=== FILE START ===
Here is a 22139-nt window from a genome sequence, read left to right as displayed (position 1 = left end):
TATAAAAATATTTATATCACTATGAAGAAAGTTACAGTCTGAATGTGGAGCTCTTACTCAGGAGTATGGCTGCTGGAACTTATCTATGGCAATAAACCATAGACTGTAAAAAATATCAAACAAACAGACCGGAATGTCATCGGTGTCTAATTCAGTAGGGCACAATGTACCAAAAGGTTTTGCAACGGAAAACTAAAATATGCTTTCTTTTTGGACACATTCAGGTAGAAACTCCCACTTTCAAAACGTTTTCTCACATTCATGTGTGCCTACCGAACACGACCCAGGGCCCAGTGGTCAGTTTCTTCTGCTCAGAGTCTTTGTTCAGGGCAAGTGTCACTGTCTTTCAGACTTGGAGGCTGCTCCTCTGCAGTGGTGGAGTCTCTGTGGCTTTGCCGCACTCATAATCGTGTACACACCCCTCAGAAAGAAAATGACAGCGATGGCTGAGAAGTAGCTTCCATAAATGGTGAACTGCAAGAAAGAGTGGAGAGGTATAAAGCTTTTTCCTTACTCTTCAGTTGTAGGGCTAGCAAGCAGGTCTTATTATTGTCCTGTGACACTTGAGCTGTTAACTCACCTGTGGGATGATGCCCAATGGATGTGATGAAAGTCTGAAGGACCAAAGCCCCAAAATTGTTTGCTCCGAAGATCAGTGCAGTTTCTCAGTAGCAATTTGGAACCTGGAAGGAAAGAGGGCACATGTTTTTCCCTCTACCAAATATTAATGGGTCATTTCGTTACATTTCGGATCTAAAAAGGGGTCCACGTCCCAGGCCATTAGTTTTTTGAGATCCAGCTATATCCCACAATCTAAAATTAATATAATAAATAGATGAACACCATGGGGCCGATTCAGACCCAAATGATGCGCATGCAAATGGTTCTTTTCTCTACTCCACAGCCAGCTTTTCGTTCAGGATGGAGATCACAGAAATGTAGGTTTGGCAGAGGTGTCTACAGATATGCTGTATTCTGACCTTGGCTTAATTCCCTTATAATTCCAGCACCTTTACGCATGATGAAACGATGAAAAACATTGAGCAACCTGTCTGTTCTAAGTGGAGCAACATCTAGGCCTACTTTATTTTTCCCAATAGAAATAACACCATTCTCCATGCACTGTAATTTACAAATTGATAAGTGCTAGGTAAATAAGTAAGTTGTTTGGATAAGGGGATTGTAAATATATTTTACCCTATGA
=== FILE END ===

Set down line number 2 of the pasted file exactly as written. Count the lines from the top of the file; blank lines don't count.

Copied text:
TATAAAAATATTTATATCACTATGAAGAAAGTTACAGTCTGAATGTGGAGCTCTTACTCAGGAGTATGGCTGCTGGAACTTATCTATGGCAATAAACCATAGACTGTAAAAAATATCAAACAAACAGACCGGAATGTCATCGGTGTCTAATTCAGTAGGGCACAATGTACCAAAAGGTTTTGCAACGGAAAACTAAAATATGCTTTCTTTTTGGACACATTCAGGTAGAAACTCCCACTTTCAAAACGTTTTCTCACATTCATGTGTGCCTACCGAACACGACCCAGGGCCCAGTGGTCAGTTTCTTCTGCTCAGAGTCTTTGTTCAGGGCAAGTGTCACTGTCTTTCAGACTTGGAGGCTGCTCCTCTGCAGTGGTGGAGTCTCTGTGGCTTTGCCGCACTCATAATCGTGTACACACCCCTCAGAAAGAAAATGACAGCGATGGCTGAGAAGTAGCTTCCATAAATGGTGAACTGCAAGAAAGAGTGGAGAGGTATAAAGCTTTTTCCTTACTCTTCAGTTGTAGGGCTAGCAAGCAGGTCTTATTATTGTCCTGTGACACTTGAGCTGTTAACTCACCTGTGGGATGATGCCCAATGGATGTGATGAAAGTCTGAAGGACCAAAGCCCCAAAATTGTTTGCTCCGAAGATCAGTGCAGTTTCTCAGTAGCAATTTGGAACCTGGAAGGAAAGAGGGCACATGTTTTTCCCTCTACCAAATATTAATGGGTCATTTCGTTACATTTCGGATCTAAAAAGGGGTCCACGTCCCAGGCCATTAGTTTTTTGAGATCCAGCTATATCCCACAATCTAAAATTAATATAATAAATAGATGAACACCATGGGGCCGATTCAGACCCAAATGATGCGCATGCAAATGGTTCTTTTCTCTACTCCACAGCCAGCTTTTCGTTCAGGATGGAGATCACAGAAATGTAGGTTTGGCAGAGGTGTCTACAGATATGCTGTATTCTGACCTTGGCTTAATTCCCTTATAATTCCAGCACCTTTACGCATGATGAAACGATGAAAAACATTGAGCAACCTGTCTGTTCTAAGTGGAGCAACATCTAGGCCTACTTTATTTTTCCCAATAGAAATAACACCATTCTCCATGCACTGTAATTTACAAATTGATAAGTGCTAGGTAAATAAGTAAGTTGTTTGGATAAGGGGATTGTAAATATATTTTACCCTATGA